Excerpts from the book's preface:
We are very pleased to present Professions and Social Identities - Towards New Histories of Work, Gender and Society to the academic and research community as well as to the general reader. It is one of seven volumes in the first publication cycle of our pan-European Network of Excellence, CLIOHRES.net. With this book, the Network's Thematic Work Group 4, on "Work, Gender and Society", lays the foundation for its ambitious five year work-plan. As its name shows, the workgroup does not adhere to the common practice of studying social, economic and gender history as discrete strands of the human past. In our academic world, each of these 'strands' with its own specialists, chairs, programmes, bibliographies and journals - has become a separate field of inquiry, very often even studied and taught in different university faculties by researchers and lecturers whose concerns and methodological reference points have little in common. And yet, it is evident - and even banal - that economic production, social organisation and the lives of human beings of all genders are inextricably connected.
The aim of the CLIOHRES thematic work group on "Work, Gender, and Society" is to put back together what academic and heuristic traditions have taken apart, using each of the three components as a key to interpreting the others. This goal is part of the overall CLIOHRES.net agenda of rethinking current research practices and strategies in European history, placing them in a broad analytical and comparative context, and using this juxtaposition to achieve a new level of critical understanding, necessary for an informed citizenship.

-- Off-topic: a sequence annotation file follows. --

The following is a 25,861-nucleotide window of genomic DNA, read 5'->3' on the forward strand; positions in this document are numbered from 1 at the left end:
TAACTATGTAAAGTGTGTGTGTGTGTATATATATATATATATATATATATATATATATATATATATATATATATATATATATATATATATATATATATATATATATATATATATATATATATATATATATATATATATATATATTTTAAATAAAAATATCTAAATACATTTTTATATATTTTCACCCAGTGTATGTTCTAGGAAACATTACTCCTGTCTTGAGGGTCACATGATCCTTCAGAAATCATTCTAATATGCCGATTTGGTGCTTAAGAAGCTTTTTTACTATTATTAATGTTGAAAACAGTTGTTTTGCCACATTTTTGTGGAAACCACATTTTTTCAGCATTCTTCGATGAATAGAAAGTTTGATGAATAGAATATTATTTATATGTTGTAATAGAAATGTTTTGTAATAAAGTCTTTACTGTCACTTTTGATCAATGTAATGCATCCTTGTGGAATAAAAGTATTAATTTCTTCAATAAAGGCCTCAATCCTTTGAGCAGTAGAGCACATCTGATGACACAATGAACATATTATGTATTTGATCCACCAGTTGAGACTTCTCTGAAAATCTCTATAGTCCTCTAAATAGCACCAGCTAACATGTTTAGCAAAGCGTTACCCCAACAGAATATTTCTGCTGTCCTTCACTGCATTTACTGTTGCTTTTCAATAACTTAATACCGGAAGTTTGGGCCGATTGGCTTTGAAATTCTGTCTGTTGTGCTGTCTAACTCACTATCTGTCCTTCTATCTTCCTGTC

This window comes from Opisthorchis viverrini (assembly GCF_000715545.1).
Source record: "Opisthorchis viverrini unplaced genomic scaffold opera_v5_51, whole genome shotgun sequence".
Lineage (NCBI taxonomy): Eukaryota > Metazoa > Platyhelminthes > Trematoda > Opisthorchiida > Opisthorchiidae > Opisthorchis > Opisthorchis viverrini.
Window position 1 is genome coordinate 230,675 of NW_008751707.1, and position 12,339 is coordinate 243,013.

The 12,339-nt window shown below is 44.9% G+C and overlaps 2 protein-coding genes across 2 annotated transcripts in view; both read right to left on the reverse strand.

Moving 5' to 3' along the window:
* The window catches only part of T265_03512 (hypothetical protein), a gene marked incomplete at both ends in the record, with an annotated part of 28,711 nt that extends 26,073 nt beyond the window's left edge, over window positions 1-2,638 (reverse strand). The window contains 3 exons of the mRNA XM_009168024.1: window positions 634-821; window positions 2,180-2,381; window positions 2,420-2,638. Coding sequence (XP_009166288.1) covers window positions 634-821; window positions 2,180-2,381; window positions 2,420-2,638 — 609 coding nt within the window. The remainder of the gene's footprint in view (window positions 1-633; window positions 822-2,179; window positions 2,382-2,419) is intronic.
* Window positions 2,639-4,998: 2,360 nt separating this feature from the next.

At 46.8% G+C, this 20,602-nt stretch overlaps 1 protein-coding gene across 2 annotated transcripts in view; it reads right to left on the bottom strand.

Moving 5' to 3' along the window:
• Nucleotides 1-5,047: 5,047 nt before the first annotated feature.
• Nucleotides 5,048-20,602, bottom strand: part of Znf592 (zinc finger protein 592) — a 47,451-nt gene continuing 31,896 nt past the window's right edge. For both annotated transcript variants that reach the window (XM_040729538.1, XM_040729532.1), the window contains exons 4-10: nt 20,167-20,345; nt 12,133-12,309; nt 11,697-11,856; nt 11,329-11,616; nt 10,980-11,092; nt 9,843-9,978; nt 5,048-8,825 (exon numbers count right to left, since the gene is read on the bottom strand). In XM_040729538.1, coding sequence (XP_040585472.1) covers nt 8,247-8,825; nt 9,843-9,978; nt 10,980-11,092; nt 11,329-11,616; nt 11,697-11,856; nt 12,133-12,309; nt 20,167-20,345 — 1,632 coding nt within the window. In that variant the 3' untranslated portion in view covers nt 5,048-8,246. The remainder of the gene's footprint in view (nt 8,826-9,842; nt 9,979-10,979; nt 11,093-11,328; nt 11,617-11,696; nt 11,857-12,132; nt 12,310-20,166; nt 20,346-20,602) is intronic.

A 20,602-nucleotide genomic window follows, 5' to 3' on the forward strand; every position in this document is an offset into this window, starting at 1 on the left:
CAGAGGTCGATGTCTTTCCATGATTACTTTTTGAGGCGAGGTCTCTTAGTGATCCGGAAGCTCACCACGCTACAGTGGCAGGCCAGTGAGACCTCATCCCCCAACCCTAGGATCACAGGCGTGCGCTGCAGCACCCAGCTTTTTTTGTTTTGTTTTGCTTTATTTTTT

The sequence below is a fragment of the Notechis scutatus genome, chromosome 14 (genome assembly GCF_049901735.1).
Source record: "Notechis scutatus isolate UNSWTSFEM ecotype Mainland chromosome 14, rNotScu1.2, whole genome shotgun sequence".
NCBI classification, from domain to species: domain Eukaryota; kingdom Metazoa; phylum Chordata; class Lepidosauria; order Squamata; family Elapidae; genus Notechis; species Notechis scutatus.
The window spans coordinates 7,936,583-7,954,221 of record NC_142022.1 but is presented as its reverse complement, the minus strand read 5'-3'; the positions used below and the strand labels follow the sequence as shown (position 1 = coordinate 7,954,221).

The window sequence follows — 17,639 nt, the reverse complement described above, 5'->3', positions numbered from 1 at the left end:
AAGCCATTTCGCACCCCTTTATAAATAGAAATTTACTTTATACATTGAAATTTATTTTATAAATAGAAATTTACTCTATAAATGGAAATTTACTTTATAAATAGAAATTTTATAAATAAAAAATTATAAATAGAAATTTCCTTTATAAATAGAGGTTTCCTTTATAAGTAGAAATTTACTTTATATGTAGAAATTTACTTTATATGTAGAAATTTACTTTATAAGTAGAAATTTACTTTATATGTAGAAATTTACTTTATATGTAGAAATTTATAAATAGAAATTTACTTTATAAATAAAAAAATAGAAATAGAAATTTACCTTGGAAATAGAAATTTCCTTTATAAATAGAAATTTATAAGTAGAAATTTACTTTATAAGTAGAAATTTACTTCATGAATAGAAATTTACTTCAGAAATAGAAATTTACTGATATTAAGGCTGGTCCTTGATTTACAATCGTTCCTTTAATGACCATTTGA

About the network CLIOHRES.net:
A five year project, it aims at achieving and disseminating greater understanding of both the actual histories and the self-representations of the past current in Europe today, highlighting both diversities and connections and explaining the context of their development. It brings together historians, geographers, art historians, linguists, theologists, philologists, sociologists and philosophers in order to explore how differences, connections, conflicts and positive interaction have developed in the past and can develop in the future. It involves 180 research staff and doctoral students from 31 countries.